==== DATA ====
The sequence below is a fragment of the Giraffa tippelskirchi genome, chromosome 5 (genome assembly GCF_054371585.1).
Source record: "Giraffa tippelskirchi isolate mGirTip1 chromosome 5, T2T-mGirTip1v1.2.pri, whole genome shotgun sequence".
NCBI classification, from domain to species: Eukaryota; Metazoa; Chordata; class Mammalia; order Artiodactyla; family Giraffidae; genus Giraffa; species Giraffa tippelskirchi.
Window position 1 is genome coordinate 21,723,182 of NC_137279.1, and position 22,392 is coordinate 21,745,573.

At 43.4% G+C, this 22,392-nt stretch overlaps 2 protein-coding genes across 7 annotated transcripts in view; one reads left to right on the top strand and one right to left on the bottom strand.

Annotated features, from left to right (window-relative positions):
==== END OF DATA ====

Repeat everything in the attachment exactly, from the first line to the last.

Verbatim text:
The sequence below is a fragment of the Giraffa tippelskirchi genome, chromosome 5 (genome assembly GCF_054371585.1).
Source record: "Giraffa tippelskirchi isolate mGirTip1 chromosome 5, T2T-mGirTip1v1.2.pri, whole genome shotgun sequence".
NCBI classification, from domain to species: Eukaryota; Metazoa; Chordata; class Mammalia; order Artiodactyla; family Giraffidae; genus Giraffa; species Giraffa tippelskirchi.
Window position 1 is genome coordinate 21,723,182 of NC_137279.1, and position 22,392 is coordinate 21,745,573.

At 43.4% G+C, this 22,392-nt stretch overlaps 2 protein-coding genes across 7 annotated transcripts in view; one reads left to right on the top strand and one right to left on the bottom strand.

Annotated features, from left to right (window-relative positions):